I believe retaining pension credit for service already accrued under a pension plan is required by federal law. I have a puny pension waiting for me down the road from nearly 12 years at my first Megacorp, which pulled the plug and froze my pension after about 11 years of service.
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Old 10-14-2009, 11:17 AM   #52
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I believe retaining pension credit for service already accrued under a pension plan is required by federal law. I have a puny pension waiting for me down the road from nearly 12 years at my first Megacorp, which pulled the plug and froze my pension after about 11 years of service.
OK, that would be congruent with my proposal.

Hey..... I have nothing against state, county and municipal employees. In fact, my extended family as well as DW are well represented in that employment arena. I'm just saying that in many cases their pensions have been over promised and the pension funds under delivered (as per the article OP posted). Somethings gotta give......... higher taxes or more realistic pensions....... or some combination.
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Old 10-14-2009, 11:27 AM   #53
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I don't think higher taxes are going to go over well...........
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Old 10-14-2009, 11:40 AM   #54
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I don't think higher taxes are going to go over well...........
Really?

Yeah, you're right. Here in Illinois our new govenor (Blagojevich replacement) wants to increase state income taxes 50% and has a strong majority in the state house to do so if he and they want. But they're afraid of losing seats in future elections and are trying to come up with some scheme where the vote is hidden or something so those voting "yes" don't take the wrap with the voters...... It's a mess. And it impacts the pensions and retirement of public sector employees directly and the retirements of private sector folks indirectly through the higher taxes.

It seems like there are a lot of chickens coming home to roost from bygone political eras that are impacting boomers trying to retire now.
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Old 10-14-2009, 11:32 PM   #55
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Seems to me the obviously answer should be to cease or sharply curtail benefits for new hires while striving to honor existing promises. That wouldn't stop the bleeding but it would make it manageable and somewhat temporary.
Well, Ziggy, it can happen in some instances. My former government employer had a pretty nice DB plan.

They kept the DB plan in place for all the current employees, but here's the 457b deal they recently announced for the newbies:
Retirement - XXX offers full-time employees a contributory retirement program, wherein employees can contribute through payroll deduction up to the maximum limit permitted by the IRS (currently $15,500/year). XXX will automatically contribute 2% of an employee’s salary (including overtime) to the employee’s retirement account. If an employee chooses to contribute, XXX will match dollar for dollar of the first 4% of that an employee contributes, making XXX’s contribution a total of 6%. There is a pro-rated vesting schedule, and employees are fully vested after five years of service.
Pretty similar to the typical Megacorp plan, yes?
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Old 10-15-2009, 01:31 AM   #56
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Well, Ziggy, it can happen in some instances. My former government employer had a pretty nice DB plan.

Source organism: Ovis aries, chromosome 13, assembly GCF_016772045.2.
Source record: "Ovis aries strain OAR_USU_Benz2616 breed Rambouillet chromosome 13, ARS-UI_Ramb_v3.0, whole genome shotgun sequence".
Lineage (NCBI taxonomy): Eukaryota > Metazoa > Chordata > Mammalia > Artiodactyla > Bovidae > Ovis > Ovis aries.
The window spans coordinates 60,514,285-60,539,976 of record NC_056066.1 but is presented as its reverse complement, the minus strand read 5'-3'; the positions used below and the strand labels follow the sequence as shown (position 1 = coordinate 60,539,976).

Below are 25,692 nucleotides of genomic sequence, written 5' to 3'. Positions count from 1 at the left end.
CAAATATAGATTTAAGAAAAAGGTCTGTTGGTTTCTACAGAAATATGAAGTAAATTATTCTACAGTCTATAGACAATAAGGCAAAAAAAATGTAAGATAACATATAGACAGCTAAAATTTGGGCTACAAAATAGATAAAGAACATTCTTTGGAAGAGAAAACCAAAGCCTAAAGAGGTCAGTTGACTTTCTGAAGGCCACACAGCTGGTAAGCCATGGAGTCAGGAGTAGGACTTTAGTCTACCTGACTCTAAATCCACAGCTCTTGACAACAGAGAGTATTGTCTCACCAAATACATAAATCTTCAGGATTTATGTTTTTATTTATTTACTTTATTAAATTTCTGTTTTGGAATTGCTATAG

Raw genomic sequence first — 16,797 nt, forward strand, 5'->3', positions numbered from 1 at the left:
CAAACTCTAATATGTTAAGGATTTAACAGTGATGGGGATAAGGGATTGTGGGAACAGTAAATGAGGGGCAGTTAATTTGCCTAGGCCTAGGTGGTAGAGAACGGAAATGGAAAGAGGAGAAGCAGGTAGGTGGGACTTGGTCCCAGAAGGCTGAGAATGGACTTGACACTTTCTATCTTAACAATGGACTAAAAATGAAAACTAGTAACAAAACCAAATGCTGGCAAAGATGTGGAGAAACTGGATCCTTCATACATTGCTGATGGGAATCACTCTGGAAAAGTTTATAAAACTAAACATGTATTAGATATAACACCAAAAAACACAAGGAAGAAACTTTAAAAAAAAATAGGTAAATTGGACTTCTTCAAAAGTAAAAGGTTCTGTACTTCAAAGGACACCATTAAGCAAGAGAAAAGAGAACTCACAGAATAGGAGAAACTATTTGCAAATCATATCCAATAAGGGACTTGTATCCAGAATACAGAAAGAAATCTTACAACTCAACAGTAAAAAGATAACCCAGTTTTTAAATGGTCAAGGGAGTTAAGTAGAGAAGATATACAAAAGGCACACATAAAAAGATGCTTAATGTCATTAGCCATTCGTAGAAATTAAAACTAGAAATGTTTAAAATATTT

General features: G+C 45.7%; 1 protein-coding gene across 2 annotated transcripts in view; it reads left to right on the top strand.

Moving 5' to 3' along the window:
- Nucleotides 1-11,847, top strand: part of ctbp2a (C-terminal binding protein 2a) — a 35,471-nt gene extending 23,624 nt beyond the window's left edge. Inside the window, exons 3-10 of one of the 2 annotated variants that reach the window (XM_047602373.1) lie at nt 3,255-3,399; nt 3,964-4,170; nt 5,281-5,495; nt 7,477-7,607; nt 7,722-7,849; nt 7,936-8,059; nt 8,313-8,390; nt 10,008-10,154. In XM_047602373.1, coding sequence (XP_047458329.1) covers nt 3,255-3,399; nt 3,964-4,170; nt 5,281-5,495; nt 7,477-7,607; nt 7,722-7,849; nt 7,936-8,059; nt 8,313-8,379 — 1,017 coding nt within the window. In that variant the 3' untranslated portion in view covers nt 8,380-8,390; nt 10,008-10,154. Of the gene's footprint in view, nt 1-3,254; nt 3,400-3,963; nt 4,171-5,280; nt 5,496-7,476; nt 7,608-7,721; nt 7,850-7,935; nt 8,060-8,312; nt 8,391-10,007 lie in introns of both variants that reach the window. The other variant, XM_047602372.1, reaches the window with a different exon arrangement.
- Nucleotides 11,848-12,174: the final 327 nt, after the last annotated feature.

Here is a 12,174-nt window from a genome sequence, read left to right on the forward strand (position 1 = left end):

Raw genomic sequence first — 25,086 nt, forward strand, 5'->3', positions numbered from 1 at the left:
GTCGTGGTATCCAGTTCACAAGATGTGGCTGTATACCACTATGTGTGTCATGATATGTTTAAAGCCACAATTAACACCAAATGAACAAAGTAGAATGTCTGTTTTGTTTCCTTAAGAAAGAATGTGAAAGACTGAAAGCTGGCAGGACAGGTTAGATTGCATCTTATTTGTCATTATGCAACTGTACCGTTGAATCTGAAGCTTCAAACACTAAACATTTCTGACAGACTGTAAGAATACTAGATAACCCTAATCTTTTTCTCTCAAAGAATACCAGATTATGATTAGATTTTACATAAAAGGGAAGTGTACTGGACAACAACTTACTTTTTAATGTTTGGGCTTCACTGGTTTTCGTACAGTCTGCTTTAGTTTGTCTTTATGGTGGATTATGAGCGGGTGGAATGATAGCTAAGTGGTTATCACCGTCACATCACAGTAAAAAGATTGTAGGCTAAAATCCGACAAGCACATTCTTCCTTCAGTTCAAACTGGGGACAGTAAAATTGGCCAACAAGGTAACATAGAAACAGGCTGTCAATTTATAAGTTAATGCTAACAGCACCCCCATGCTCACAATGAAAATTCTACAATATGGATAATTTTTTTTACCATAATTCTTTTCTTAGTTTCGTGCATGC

They kept the DB plan in place for all the current employees, but here's the 457b deal they recently announced for the newbies:
Retirement - XXX offers full-time employees a contributory retirement program, wherein employees can contribute through payroll deduction up to the maximum limit permitted by the IRS (currently $15,500/year). XXX will automatically contribute 2% of an employee’s salary (including overtime) to the employee’s retirement account. If an employee chooses to contribute, XXX will match dollar for dollar of the first 4% of that an employee contributes, making XXX’s contribution a total of 6%. There is a pro-rated vesting schedule, and employees are fully vested after five years of service.
Pretty similar to the typical Megacorp plan, yes?
Htown Harry,
What was the attitude of the employees' union (if there is one) about this change?
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Old 10-15-2009, 06:45 AM   #57
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The fed govt was able to switch active employees to a new plan going forward when FERS was created. Why can't the states and municipalities do the same using similar tactics?
Many of them did, as they did where I worked and at about the same time. I was offered the option of getting back half of the contributions I had made to the retirement system to date and switching to the newer system, which would have cut retirement benefits almost in half. I declined the offer.

Some of the dumber ones did take the offer and bought cars, boats, and such with the sudden influx of cash. Those are the ones who are going to be working after retirement because they have to, not because they want to.

And although my retirement plan does include a 100% COLA, that meant that this year it went DOWN by .1%. (Yes, it's in the contract.) While some may argue about the numbers/details I have no quibble with the underlying principle, which is to maintain a constant level of purchasing ability.
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Old 10-15-2009, 07:33 AM   #58
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Htown Harry,
What was the attitude of the employees' union (if there is one) about this change?
This particular case, there were limited politics at play and almost no public outcry. The independent agency reports to an appointed board, not directly to elected officials. There is a union for the blue-collar employees, but this change affected only about 1000 workers in the non-union plan. Also, it's in Texas, an open shop state where unions generally have less legal and political clout.

Admittedly, these circumstances are not the norm. My only point is that it can happen.

As to the reaction of the employees I know, they were relieved it wasn't worse. Management had floated a bunch of reduced benefit ideas before settling in on the "if you are hired after 2008" strategy.